The Student Loan Interest Rate Doubled: Now What?

student loan interest ratesSo, it happened.

July 1st was the deadline. And now, regardless of fault, the student loan interest rate doubled. It used to be 3.4% (but who had that?) and now it’s 6.8%.

What do we do now?

Do we even know what that means?

I’d argue that we don’t really know what that will mean. What kind of impact that will have.

It worries me, though. We talked a few weeks ago about how the average student loan debt is $24,000.

So, let’s look at that in your favorite online calculator. The one I looked at was from FinAid.com, and for the sake of argument, I used the average.

At 3.4%, over the lifetime of the loan (again, using the standard ten year term), a graduate would pay just over $4,300 in interest alone.

That sounds like a lot. In fact, I’m not sure my car is worth much more than that.

But that was last week. Now?

The graduate would pay almost $9,200 in interest alone.

That is certainly worth more than my car.

Interestingly, the monthly payment isn’t all that different.

In fact, it’s $236 in the “olden days” — and $276 today.

The sad thing is, most people won’t even notice that.

We need to be more conscious in our finances, friends! Because… well, that’s a lot of money in ten years.

Are you worried about this?

Should we be?

What if you have way more than the average?

Kids of all ages: goodness gracious, please … if you get nothing else from this …

Pay more than the minimums!

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  • http://mymoneycounselor.com Kurt @ Money Counselor

    That’s a big hit in interest expense! You’re right–the change in rate really elevates the value of paying early on student loans. Any payment on one of the affected student loans now ‘earns’ a 6.8% guaranteed, risk-free return instead of the former 3.4% return. That really changes the calculus of what to do with ‘extra’ money in my mind–risky stocks or a guaranteed, risk-free 6.8% investment return? For me, the choice would be easy.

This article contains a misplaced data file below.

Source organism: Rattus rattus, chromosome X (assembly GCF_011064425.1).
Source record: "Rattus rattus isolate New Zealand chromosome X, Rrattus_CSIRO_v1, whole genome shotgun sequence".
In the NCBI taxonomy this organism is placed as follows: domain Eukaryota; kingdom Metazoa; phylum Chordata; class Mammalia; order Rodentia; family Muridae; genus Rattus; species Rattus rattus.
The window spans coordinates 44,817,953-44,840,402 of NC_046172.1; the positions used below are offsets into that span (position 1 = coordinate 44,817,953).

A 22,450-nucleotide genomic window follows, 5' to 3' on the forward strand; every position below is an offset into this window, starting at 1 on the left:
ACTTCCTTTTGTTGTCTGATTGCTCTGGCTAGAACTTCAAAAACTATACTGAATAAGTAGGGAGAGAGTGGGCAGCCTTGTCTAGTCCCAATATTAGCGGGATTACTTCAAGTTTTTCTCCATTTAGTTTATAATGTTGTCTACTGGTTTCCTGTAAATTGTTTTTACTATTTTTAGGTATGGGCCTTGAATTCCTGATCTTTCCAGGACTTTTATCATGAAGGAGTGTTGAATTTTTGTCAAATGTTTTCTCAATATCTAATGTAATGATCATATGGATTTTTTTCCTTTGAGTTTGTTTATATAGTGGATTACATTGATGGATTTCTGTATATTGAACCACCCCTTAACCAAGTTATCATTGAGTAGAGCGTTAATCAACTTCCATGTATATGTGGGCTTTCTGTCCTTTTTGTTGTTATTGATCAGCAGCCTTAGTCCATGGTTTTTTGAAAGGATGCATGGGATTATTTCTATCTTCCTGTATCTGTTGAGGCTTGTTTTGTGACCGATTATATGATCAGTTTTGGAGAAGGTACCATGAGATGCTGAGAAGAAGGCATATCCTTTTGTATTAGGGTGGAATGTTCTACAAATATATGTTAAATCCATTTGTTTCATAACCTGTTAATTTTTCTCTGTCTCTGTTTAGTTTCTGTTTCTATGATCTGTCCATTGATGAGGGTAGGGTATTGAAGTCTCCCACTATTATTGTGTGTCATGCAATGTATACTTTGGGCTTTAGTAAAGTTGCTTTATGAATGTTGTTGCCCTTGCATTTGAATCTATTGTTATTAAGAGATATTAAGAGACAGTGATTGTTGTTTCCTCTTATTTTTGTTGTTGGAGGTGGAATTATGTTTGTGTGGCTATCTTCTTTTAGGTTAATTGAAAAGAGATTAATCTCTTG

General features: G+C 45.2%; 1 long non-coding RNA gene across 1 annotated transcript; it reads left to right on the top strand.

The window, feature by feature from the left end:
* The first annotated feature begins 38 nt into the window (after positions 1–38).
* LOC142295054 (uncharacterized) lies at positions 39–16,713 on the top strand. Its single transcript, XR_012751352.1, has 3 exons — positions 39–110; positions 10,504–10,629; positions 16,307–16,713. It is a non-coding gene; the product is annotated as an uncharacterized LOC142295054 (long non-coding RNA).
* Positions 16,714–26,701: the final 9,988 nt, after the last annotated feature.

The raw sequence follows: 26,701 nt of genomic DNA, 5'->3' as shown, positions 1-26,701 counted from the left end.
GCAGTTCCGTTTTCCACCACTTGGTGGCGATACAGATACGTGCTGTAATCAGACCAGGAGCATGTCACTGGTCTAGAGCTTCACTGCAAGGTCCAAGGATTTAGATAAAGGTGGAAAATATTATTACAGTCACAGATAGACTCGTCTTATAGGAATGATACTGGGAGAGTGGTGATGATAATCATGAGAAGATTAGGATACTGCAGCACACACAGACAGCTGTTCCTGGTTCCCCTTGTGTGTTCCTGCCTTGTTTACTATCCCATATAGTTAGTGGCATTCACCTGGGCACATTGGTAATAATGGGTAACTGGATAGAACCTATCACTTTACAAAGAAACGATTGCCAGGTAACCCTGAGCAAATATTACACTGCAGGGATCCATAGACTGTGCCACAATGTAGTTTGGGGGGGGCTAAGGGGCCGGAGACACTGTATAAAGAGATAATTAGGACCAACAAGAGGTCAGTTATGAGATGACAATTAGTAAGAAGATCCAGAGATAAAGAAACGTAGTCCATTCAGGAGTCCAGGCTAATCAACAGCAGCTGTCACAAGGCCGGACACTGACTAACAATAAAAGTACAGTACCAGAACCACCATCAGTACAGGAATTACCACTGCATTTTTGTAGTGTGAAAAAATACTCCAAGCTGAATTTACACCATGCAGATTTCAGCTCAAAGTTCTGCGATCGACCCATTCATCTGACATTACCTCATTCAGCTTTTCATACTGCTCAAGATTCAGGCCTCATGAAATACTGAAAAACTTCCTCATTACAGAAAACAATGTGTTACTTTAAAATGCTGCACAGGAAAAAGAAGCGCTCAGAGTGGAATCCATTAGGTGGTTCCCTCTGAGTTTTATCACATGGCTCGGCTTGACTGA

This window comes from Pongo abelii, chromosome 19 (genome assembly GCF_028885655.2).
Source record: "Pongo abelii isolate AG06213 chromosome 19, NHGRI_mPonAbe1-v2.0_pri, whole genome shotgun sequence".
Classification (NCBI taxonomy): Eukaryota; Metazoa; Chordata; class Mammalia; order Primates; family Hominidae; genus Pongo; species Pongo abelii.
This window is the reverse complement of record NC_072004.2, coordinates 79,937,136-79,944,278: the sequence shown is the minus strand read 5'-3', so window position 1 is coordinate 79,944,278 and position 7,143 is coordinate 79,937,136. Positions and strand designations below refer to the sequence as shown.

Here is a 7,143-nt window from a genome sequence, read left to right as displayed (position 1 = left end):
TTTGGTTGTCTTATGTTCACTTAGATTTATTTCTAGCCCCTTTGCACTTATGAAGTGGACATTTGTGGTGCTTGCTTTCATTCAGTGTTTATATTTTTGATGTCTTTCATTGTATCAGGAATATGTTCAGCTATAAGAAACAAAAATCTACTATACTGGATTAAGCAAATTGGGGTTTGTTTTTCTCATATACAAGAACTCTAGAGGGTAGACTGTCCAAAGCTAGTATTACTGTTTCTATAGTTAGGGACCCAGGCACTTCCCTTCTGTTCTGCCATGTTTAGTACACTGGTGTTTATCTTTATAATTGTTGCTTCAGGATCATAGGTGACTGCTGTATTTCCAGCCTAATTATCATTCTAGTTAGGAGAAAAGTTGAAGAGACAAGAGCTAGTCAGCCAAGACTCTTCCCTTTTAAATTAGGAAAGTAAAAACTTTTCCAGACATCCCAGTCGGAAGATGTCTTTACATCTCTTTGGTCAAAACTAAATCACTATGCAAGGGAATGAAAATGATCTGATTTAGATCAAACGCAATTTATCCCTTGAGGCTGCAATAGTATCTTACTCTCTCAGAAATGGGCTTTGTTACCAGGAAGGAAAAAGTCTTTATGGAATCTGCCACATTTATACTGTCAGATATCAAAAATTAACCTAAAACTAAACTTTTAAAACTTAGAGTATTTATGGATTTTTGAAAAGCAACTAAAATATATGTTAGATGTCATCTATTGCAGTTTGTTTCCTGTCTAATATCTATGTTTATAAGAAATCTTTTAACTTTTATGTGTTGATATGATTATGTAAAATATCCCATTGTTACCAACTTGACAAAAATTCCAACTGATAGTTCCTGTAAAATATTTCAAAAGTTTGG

• http://www.krantcents.com krantcents

    Although I do not think it will remain 6.8%, it may motivate students to repay these higher interest loans faster.

  • http://dqydj.net PK

    Of course, this all assumes that students will look at the rate before borrowing – which, unfortunately, might not be true (haha). Oh well, guess personal finance blogs will continue to be relevant?

  • http://www.commoncentswealth.com Jake @ Common Cents Wealth

    I know when I signed up for my loans (’07 through ’09) the rate was 6.8% and everyone was telling me to do the fixed rate because that was pretty low. Needless to say, my few variable rate loans kept dropping while I was stuck paying 6.8% on the majority of my loans. I hope that the higher interest rate will make less people take out student loans, but that’s probably just wishful thinking.

  • http://tightfistedmiser.com Andy Hough

    My loans were all at the 6.8% rate anyway which was the only rate available to me when I got my loans. Maybe the higher rate will make students more conservative in the amount of loans they take out, but I doubt it.

  • http://www.hellosuckers.net Martin

    This is definitely worrisome since I have young kids. In just 8 years the older will start a college. We are screwed.

  • http://studentloansherpa.com Michael @ The Student Loan Sherpa

    It sucks that the rates doubled. I definitely makes taking out as little as possible and paying back as quickly as possible even more important.